NORWALK, Conn. — A contingent of East Norwalk residents and business owners voiced their concerns over the design of a replacement East Avenue railroad bridge during a protest in front of City Hall on Tuesday evening.
“They have a simple request of those proposing to increase the clearance under the railroad bridge on East Avenue,” Norwalk resident Deb Goldstein said on behalf of the protesters. “Please don’t do it.”
The state’s design for the new bridge, which will replace one built in 1905, includes a greater clearance to prevent trucks from becoming stuck under the bridge. But those who live in the neighborhood believe the new bridge will increase traffic.
Goldstein said she, residents and business owners support “common sense solutions” to the bridge clearance problem. These measures, which would be less expensive than lowering the street, include hanging chains or lasers before the bridge to warn trucks of the low clearance.
Goldstein also opposes the new bridge design out of environmental concerns. With concerns over global warming and rising sea levels, she said science calls for “raising, not lowering structures, in coastal communities.” She said that it’s possible to build the bridge without lowering the street as other communities have done on existing bridges with low clearances.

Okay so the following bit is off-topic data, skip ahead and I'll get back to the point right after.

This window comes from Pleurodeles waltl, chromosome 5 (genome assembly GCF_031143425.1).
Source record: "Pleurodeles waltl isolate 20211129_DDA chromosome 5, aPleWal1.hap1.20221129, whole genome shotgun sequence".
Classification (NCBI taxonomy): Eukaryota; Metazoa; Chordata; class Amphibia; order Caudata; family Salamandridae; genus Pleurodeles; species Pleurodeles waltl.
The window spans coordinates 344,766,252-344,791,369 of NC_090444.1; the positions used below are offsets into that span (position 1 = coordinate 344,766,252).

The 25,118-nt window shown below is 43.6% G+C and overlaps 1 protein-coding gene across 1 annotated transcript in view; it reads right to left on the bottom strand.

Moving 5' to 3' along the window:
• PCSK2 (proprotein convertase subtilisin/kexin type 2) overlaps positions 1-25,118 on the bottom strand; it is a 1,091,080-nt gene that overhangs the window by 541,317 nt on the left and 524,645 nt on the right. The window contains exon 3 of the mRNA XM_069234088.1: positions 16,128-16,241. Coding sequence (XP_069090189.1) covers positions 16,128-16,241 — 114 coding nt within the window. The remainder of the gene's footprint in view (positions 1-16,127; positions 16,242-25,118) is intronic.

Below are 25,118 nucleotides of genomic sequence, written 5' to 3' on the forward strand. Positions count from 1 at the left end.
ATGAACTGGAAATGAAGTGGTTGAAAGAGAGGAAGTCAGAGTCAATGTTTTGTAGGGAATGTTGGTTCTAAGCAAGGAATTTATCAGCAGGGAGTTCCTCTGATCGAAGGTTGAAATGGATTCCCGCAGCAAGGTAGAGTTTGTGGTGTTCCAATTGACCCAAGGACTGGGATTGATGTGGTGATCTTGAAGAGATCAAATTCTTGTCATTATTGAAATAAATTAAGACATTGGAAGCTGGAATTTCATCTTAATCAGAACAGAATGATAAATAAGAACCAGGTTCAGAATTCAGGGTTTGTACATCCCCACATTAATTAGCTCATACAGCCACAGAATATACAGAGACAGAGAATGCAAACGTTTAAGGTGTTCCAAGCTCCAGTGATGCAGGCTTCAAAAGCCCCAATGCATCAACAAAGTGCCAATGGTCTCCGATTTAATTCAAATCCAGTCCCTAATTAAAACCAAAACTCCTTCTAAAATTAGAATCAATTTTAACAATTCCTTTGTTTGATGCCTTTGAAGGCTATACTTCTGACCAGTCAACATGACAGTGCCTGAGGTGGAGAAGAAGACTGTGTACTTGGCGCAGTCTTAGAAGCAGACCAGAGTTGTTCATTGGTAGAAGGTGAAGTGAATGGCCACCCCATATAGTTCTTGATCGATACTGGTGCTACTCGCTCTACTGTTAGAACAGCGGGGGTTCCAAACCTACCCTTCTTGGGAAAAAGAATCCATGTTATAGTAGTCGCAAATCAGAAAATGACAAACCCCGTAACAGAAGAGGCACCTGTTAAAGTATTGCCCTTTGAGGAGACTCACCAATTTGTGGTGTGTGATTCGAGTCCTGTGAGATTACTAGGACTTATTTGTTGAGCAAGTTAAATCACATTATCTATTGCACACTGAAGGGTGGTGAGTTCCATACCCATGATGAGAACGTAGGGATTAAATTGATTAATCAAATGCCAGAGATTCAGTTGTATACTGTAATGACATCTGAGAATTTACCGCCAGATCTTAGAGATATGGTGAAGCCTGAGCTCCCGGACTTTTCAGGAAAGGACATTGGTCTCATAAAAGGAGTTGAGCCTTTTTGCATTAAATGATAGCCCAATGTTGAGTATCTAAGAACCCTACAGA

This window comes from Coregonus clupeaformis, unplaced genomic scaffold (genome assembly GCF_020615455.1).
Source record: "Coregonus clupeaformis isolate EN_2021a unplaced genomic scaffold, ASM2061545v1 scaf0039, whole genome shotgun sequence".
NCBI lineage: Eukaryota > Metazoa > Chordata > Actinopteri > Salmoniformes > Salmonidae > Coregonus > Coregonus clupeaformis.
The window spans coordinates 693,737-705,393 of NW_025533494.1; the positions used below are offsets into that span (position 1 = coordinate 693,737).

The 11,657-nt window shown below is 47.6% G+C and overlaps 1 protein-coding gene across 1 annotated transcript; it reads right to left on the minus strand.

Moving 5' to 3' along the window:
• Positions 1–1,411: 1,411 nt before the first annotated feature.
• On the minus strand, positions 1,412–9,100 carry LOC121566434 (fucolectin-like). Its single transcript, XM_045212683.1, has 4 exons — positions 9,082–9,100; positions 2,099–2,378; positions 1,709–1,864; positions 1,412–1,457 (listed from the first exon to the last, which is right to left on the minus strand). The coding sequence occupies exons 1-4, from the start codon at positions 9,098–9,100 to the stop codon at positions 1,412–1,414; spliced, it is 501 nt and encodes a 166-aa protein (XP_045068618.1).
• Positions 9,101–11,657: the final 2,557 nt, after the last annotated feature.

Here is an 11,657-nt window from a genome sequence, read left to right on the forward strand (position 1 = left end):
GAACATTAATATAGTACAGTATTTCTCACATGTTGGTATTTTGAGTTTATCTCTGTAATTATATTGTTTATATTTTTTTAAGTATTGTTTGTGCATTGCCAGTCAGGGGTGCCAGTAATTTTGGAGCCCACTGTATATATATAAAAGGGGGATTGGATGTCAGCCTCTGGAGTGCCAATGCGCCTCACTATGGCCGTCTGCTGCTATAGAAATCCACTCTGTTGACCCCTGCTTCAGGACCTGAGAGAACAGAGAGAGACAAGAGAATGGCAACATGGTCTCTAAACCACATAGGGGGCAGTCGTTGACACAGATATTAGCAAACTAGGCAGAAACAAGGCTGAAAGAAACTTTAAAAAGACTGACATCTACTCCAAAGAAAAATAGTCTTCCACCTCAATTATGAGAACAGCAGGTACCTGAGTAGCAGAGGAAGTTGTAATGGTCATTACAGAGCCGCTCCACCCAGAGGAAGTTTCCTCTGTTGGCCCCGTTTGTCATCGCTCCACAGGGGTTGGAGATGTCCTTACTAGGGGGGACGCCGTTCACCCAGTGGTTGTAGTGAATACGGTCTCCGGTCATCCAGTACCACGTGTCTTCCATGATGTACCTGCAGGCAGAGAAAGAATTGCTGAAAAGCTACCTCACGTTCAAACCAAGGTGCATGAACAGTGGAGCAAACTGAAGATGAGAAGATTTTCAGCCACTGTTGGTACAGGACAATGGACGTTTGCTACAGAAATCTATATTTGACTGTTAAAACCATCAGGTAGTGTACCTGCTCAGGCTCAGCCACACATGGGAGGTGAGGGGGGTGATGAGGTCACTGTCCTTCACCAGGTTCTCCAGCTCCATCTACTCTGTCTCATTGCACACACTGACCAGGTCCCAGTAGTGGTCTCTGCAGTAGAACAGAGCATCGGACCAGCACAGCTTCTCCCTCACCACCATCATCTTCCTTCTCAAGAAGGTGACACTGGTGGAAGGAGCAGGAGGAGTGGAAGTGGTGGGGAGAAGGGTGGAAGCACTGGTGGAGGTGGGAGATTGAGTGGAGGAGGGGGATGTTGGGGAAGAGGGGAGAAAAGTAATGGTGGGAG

The East Avenue project will include sidewalks, retaining walls, drainage improvements, modification to existing traffic signals and a new drainage trunk line.
It will also allow passengers to change tracks without crossing the avenue, “but, it still will not lengthen the platform sufficiently to allow all cars to platform on a typical eight-car rush hour configuration,” according to a website set up by those oppose the project’s current design .
Goldstein said she is grateful for the state’s investment in Norwalk but said she wants the state to realize local concerns.
“We recognize that the state of Connecticut is making substantial investments to Norwalk’s transportation infrastructure, but with all these changes comes some unintended consequences,” Goldstein said.
Despite the protest from residents, the Common Council's Public Works Committee on Tuesday evening advanced a $359,000 engineering study for the reconstruction of East Avenue, The Hour reported .
Councilman John E. Igneri said residents would still have time to have input into the bridge project, the Hour said.
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